IN the Middle Ages, the Moors brought the Arabic language to Spain, including the cry of Insha’Allah – if it’s God’s will – which was eventually morphed into a local interpretation; ojalá.
In the Spanish language, ojalá is still used to indicate a person’s strong hope or desire for a particular outcome.
“Many years ago we had a government, who if they found out someone was homosexual, they would throw them into the sea, they would kill them,” Sonia Catepillán tells Star Observer.
Those barbarian acts occurred during the time of the authoritarian General Carlos Ibáñez del Campo’s presidency which lasted seven years from 1924 until 1931.
It would take many decades until homosexuality would be decriminalised in Chile in 1999 and while things have improved for LGBTI people in the South American country, many people still face discrimination.
In 2012, Daniel Zumudio died after being beaten to death by a group of neo-Nazis in a park in the nation’s capital, Santiago.
Not all Chileans are homophobic and have been accepting of LGBTI people for centuries, including Catepillán’s Indigenous tribe.
She is the 72-year-old elder of the Huilliche tribe, who represent the southern component of the wider Mapuche tribe in Chile and whose land is on the frontier of the icy Patagonia, on the rugged Chiloé – the continent’s fifth largest island.
Catepillán recounts the story her abuela – grandmother – used to tell her about the Huilliche’s treatment of LGBT people.
“Our abuela would tell us the story that gay people were born with two spirits,” she explains.
“We called them epupillan. In the Huilliche language epu is the number two and pillan means spirit, so epupillan is a person with two spirits.
“So that person was born with two spirits, and with time it would become clear the person could be a woman with characteristics of a man or a man who had female traits.
“Within a family the epupillan were very respected and cherished. Those with two spirits were held in much higher regard and had special duties in the community.
“I think the word epupillan is so much prettier than saying someone is homosexual.”
Catepillán describes how fundamental the worship of spirits is to the Huilliche people and for a person to be perceived to be living with two spirits, is truly a thing of wonder.
“For indigenous people here, we really believe in spirits, I believe in the spirits of my ancestors,” she explains.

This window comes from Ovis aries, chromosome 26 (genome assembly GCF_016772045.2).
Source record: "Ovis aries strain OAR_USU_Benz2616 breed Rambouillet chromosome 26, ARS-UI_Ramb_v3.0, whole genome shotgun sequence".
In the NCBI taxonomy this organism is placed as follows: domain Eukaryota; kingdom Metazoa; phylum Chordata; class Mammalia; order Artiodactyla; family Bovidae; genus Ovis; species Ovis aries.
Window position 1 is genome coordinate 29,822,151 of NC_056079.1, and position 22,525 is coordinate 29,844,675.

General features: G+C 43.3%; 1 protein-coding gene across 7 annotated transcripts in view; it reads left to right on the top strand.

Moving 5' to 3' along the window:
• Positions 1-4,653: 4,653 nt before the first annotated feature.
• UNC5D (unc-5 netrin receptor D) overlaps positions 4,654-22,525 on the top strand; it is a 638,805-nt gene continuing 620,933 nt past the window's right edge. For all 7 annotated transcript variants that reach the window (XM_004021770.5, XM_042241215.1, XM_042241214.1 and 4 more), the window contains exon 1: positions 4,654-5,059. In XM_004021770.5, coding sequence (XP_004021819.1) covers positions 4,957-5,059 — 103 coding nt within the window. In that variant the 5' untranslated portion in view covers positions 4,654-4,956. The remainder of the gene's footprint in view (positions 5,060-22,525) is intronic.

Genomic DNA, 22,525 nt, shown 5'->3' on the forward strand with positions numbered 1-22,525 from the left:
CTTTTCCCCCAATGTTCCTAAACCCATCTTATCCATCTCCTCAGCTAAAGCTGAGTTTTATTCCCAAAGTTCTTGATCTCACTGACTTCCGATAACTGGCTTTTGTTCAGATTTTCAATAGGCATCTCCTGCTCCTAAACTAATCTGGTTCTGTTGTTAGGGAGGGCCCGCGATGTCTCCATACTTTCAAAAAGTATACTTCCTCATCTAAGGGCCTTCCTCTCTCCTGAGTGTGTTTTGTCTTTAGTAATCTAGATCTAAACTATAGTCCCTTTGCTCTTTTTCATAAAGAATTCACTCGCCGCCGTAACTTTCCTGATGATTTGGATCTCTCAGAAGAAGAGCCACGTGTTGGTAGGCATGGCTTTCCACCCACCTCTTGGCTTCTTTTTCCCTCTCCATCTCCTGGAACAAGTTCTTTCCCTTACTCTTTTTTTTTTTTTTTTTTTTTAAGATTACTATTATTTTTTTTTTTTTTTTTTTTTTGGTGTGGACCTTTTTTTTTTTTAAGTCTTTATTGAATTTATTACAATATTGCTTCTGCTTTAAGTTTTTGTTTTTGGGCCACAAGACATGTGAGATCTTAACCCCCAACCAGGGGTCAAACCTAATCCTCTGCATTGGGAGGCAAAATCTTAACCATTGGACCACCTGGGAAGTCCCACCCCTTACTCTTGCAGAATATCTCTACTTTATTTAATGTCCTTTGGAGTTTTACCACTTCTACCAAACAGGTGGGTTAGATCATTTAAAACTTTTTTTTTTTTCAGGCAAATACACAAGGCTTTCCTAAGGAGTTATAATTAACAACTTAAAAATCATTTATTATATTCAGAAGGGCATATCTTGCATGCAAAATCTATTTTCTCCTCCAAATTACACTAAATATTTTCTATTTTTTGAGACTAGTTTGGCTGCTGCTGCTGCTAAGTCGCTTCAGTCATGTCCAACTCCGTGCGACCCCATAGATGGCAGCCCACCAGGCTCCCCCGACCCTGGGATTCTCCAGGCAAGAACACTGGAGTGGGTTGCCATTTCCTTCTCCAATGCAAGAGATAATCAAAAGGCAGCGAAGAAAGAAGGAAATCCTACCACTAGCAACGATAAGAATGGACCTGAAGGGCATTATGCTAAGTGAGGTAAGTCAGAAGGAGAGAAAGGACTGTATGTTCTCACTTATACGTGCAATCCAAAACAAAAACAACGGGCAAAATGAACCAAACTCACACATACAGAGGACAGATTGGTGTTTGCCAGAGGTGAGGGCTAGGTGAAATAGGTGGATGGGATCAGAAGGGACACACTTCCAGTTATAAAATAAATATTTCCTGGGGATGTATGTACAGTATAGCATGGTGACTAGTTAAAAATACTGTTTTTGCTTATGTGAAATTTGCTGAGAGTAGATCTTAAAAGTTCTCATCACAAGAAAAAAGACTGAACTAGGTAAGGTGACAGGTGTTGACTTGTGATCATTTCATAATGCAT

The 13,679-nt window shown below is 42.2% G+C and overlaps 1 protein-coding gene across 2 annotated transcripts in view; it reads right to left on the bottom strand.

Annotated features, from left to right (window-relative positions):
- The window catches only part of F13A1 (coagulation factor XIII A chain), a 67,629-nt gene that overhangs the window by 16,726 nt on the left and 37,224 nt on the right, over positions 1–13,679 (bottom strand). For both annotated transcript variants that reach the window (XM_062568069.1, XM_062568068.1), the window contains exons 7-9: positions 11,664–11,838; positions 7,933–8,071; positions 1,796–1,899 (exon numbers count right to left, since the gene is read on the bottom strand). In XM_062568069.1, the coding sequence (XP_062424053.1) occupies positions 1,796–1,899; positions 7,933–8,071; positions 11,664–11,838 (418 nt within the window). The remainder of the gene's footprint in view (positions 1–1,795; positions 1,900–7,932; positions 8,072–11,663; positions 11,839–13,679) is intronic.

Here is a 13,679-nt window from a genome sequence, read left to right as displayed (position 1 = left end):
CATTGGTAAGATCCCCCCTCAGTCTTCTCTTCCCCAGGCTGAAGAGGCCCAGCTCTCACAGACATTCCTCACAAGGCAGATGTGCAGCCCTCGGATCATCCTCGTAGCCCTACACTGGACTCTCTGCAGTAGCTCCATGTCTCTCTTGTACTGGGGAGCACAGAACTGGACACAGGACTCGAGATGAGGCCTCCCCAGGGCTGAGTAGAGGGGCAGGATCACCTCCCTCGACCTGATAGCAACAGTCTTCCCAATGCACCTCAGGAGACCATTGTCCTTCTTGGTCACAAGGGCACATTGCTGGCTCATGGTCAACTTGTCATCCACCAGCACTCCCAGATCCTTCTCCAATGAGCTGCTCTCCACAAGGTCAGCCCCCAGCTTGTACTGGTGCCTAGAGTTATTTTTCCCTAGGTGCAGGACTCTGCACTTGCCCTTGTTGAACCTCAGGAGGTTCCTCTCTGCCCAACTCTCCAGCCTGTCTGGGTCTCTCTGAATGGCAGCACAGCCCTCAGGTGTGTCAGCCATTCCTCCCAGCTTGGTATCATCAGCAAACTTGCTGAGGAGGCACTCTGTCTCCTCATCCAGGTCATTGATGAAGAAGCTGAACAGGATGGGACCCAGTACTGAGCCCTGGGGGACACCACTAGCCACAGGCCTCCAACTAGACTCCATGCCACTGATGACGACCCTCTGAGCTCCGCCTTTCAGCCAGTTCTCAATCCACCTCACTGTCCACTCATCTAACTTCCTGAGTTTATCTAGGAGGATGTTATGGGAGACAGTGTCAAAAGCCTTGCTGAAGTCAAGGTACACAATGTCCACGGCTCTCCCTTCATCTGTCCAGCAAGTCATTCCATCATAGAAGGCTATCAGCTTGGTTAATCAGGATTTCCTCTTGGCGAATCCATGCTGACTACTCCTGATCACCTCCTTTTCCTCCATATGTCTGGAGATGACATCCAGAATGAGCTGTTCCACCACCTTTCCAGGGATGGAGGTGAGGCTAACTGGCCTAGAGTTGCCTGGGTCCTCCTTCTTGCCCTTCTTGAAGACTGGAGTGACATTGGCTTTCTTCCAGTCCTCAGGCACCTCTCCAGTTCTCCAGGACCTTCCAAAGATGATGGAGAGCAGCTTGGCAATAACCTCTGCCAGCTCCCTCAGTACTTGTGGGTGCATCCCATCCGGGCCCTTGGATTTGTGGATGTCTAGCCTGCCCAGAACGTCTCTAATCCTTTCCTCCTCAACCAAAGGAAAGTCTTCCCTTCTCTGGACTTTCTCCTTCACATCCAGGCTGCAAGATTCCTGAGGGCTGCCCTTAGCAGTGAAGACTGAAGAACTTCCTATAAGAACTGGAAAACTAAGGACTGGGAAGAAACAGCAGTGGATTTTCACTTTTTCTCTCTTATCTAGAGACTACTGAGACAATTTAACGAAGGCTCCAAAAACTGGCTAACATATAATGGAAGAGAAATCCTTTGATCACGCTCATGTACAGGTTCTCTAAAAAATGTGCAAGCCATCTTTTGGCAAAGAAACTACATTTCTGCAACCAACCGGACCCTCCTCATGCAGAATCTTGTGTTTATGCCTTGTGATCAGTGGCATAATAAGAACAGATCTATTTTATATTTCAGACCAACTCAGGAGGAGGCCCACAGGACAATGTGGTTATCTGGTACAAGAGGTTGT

“That is my spirituality, I don’t go to church. So the epupillan are very special for us.”
The conservative Catholic church has played a powerful role in Chilean politics and culture with Indigenous tribes having faced their share of discrimination from successive Chilean governments who tried to suppress their traditional culture, including their worship of the epupillan people.
But that didn’t stop Catepillán and her family accepting gender nonconforming people.
“As a family we’ve never had problem with anyone, we accept all people,” she says.
“When I was a little girl, I knew a boy, he hung out with us, he played with us as a female.
“We knew that, but we loved him and he was very dear to us.”
Much like LGBTI people, things have improved for Indigenous Chileans who can practice their culture more freely, but they still face many problems; including institutionalised racism, violence, discrimination and segregation.
But Catepillán’s optimism refuses to be swayed.
“Things have changed a lot, people are free. They can say they have a partner who is of the same sex, they can be seen walking openly in the streets, they are not hidden anymore,” Catepillán says.
“In 2016 a lot of doors have opened for us (Huilliche) everywhere in Chile, we’re respected and we can practice our ceremonies… our ancestors’ spirits must be very content with how things are today for us.
“I am teaching children in school and my grandchildren about our traditions so they can respect their country, so that ojalá they can maintain our identity.”
Catepillán is happy. She is happy homosexuality was decriminalised in Chile. She is happy that her people can live more freely than in the past.
“With all the discrimination we have faced, we’re content and can live freely, things have changed,” she reflects.
“In the end we’re all the same.”